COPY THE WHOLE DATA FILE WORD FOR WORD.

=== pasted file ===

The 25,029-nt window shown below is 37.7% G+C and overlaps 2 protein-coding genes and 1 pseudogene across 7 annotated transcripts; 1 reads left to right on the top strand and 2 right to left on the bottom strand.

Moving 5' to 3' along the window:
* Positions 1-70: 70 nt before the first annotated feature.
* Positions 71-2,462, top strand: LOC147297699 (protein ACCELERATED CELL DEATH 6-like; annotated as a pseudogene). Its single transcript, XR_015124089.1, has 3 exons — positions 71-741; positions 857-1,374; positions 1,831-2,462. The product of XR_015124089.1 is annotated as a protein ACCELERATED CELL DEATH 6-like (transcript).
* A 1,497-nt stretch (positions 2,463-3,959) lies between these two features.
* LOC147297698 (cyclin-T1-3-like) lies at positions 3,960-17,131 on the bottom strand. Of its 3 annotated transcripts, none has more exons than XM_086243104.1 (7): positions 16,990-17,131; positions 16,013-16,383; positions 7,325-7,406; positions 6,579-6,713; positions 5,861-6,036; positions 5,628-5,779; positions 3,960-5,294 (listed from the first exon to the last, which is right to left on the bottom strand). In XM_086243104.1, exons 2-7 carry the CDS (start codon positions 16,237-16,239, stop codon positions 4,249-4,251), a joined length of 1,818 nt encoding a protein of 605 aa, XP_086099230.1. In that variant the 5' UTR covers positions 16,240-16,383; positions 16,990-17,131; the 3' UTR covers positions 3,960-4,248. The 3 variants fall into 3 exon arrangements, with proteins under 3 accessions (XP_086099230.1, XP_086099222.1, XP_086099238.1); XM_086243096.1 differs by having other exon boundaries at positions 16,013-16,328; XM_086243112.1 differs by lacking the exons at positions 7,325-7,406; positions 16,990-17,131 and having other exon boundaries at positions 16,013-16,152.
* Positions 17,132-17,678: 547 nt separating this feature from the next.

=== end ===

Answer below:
The 25,029-nt window shown below is 37.7% G+C and overlaps 2 protein-coding genes and 1 pseudogene across 7 annotated transcripts; 1 reads left to right on the top strand and 2 right to left on the bottom strand.

Moving 5' to 3' along the window:
* Positions 1-70: 70 nt before the first annotated feature.
* Positions 71-2,462, top strand: LOC147297699 (protein ACCELERATED CELL DEATH 6-like; annotated as a pseudogene). Its single transcript, XR_015124089.1, has 3 exons — positions 71-741; positions 857-1,374; positions 1,831-2,462. The product of XR_015124089.1 is annotated as a protein ACCELERATED CELL DEATH 6-like (transcript).
* A 1,497-nt stretch (positions 2,463-3,959) lies between these two features.
* LOC147297698 (cyclin-T1-3-like) lies at positions 3,960-17,131 on the bottom strand. Of its 3 annotated transcripts, none has more exons than XM_086243104.1 (7): positions 16,990-17,131; positions 16,013-16,383; positions 7,325-7,406; positions 6,579-6,713; positions 5,861-6,036; positions 5,628-5,779; positions 3,960-5,294 (listed from the first exon to the last, which is right to left on the bottom strand). In XM_086243104.1, exons 2-7 carry the CDS (start codon positions 16,237-16,239, stop codon positions 4,249-4,251), a joined length of 1,818 nt encoding a protein of 605 aa, XP_086099230.1. In that variant the 5' UTR covers positions 16,240-16,383; positions 16,990-17,131; the 3' UTR covers positions 3,960-4,248. The 3 variants fall into 3 exon arrangements, with proteins under 3 accessions (XP_086099230.1, XP_086099222.1, XP_086099238.1); XM_086243096.1 differs by having other exon boundaries at positions 16,013-16,328; XM_086243112.1 differs by lacking the exons at positions 7,325-7,406; positions 16,990-17,131 and having other exon boundaries at positions 16,013-16,152.
* Positions 17,132-17,678: 547 nt separating this feature from the next.